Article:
Here are the assumptions I made regarding pre-tax investment returns.

Annual Pre-tax Investment Return % Interest Dividends Capital Gains
Stocks 0% 3% 5%
ETFs 0% 0% 8%
Mutual Funds 0% 3% 5%
Bonds 4% 0% 0%

Mutual funds usually distribute some or all of realized capital gains to owners.  That is, if you own a mutual fund, you are likely to get receive cash from the mutual fund manager related to realized capital gains in the form of capital gain distributions.  Whenever those distributions are made, you pay tax on them.  For this illustration, I’ve assumed that the mutual fund manager distributes all capital gains to owners, so they are taxed every year.

Here are the tax rates I used for this illustration.

Type of Income Tax Rate
Ordinary Income – This Year 24%
Dividends 15%
Capital Gains 15%

One-Year Investment Period

Let’s say you have $1,000 in each account.  I assume you pay taxes at the end of the year on the investment returns in your Taxable account.  If you put the money in a Traditional account, I assume that you withdraw all of your money and pay taxes at the end of the year on the entire amount at your ordinary income tax rate.  (I’ve assumed you are old enough that you don’t have to pay a penalty on withdrawals without penalty from the retirement accounts.)

The table below shows your after-tax investment returns after one year from your initial $1,000.  Note that the pre-tax returns are the same as the returns in the Roth row, as you don’t pay income taxes on returns you earn in your Roth account.

One-Year After-tax Investment Returns ($) Stocks Mutual Funds ETFs Bonds
Taxable $68 $68 $68 $30
Traditional 61 61 61 30
Roth 80 80 80 40

The table below shows the taxes you paid on your returns during that year.

Taxes Paid Stocks Mutual Funds ETFs Bonds
Taxable $12 $12 $12 $10
Traditional 19 19 19 10
Roth 0 0 0 0

When looking at these charts, remember that you paid income taxes on the money you contributed to your Taxable and Roth accounts and that those taxes are not considered in these comparisons.  This post focuses on only the taxes you pay on your investment returns.

Comparison of Different Financial Instruments in Each Type of Account

Looking across the rows, you can see that, for each type of account, stocks, mutual funds and ETFs have the same one-year returns and tax payments. In this illustration, all three of stocks, mutual funds and ETFs have a total return of 8%.  It is just the mix between appreciation, capital gain distributions and dividends that varies.  The tax rates applicable to dividends and capital gains are the same so there is no impact on the after-tax return in a one-year scenario.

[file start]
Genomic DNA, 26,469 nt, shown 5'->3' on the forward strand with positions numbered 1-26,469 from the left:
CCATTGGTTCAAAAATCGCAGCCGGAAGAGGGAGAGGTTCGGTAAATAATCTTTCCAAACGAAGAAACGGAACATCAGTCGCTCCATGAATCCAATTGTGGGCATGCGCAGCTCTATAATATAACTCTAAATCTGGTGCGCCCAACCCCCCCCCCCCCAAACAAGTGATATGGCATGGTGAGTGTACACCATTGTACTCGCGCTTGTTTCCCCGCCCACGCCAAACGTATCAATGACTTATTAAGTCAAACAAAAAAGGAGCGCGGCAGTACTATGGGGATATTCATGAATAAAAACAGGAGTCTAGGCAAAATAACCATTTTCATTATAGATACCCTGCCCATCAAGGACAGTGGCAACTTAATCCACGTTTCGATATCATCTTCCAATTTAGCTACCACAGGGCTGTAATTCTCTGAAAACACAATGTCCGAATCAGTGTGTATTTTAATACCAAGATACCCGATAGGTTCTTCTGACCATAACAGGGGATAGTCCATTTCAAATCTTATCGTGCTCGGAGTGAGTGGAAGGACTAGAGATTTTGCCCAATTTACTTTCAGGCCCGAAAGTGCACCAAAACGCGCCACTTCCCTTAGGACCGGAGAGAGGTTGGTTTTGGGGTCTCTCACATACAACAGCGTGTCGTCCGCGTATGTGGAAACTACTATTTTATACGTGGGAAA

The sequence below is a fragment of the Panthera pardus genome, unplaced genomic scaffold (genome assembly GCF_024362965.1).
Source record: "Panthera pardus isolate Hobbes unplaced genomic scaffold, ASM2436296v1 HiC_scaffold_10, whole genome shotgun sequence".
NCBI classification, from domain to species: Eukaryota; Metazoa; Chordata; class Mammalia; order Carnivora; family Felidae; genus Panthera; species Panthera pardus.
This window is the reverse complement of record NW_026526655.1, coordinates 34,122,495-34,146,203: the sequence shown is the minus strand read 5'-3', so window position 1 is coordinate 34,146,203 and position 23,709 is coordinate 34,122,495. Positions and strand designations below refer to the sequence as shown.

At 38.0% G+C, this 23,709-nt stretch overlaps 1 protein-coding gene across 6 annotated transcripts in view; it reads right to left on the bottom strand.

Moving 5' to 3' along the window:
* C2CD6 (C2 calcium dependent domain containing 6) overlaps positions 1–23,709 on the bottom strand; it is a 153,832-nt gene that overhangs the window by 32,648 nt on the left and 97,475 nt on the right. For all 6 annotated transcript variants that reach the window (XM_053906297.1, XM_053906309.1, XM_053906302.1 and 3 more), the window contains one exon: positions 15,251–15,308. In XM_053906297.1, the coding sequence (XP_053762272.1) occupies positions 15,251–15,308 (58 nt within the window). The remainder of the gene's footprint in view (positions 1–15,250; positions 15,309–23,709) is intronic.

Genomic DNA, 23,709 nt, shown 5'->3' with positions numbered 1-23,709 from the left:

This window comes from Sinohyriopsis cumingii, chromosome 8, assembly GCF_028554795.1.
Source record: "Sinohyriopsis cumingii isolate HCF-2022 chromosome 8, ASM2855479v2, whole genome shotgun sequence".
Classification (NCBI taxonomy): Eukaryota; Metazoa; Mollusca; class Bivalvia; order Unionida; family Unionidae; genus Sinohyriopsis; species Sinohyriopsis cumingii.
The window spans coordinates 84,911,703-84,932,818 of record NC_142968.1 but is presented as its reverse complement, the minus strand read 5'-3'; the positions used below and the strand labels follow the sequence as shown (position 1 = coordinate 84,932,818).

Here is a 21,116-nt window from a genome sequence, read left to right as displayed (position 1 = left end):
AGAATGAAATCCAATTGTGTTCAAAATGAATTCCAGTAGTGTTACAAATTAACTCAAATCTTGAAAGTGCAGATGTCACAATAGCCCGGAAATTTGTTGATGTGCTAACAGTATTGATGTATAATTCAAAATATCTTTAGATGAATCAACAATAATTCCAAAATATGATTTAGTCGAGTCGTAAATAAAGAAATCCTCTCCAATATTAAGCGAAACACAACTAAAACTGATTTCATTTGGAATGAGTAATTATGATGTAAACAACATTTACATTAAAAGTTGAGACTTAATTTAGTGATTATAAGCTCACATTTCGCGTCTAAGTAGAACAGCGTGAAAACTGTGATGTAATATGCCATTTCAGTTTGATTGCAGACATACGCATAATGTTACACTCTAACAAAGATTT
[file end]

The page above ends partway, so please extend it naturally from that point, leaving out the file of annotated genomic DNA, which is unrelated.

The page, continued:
In all accounts, bonds have a lower after-tax return than any of the other three investments.  Recall, though, that bonds generally provide a lower return on investment than stocks because they are less risky.

Comparison of Each Financial Instrument in Different Types of Accounts

Looking down the columns, you can see the impact of the differences in tax rates by type of account for each financial instrument.  You have more savings at the end of the year if you invest in a Roth account than if you invest in either of the other two accounts for each type of investment.  Recall that you don’t pay any taxes on returns on investments in a Roth account.

The returns on a taxable account are slightly higher than on a Traditional account for stocks, mutual funds and ETFs.  You pay taxes on the returns in a taxable account at their respective tax rates – usually 15% in the US for dividends and capital gains.  However, you pay taxes on Traditional account withdrawals at your ordinary income tax rate – assumed to be 24%.  Because the ordinary income tax rates are higher than the dividend and capital gain tax rates, you have a higher after-tax return if you invest in a taxable account than a Traditional account for one year.  For bonds, the taxes and after-tax returns are the same in a Traditional and taxable account because you pay taxes on interest income in taxable accounts and distributions from Traditional accounts at your marginal ordinary income tax rate.

Remember, though, that you had to pay income taxes on the money you put into your taxable account before you made the contribution, whereas you didn’t pay income taxes on the money before you put it into your Traditional retirement account.

Ten-Year Investment Period

I’ve used the same assumptions in the 10-year table below, with the exception that I’ve assumed that you will pay ordinary income taxes at a lower rate in 10 years because you will have retired by then. I’ve assumed that your marginal tax rate on ordinary income in retirement will be 22%.

Ten-Year After-Tax Investment Returns ($) Stocks Mutual Funds ETFs Bonds
Taxable $964 $931 $985 $349
Traditional 904 904 904 375
Roth 1,159 1,159 1,159 480

Comparison of Different Financial Instruments in Each Type of Account

If you look across the rows, you see that you end up with the same amount of savings by owning any of stocks, mutual funds and ETFs if you put them in either of the retirement account.  The mix between capital gains, capital gain distributions and dividends doesn’t impact taxes paid in a tax-sheltered account, whereas it makes a big difference in taxable accounts, as can be seen by looking in the Taxable row.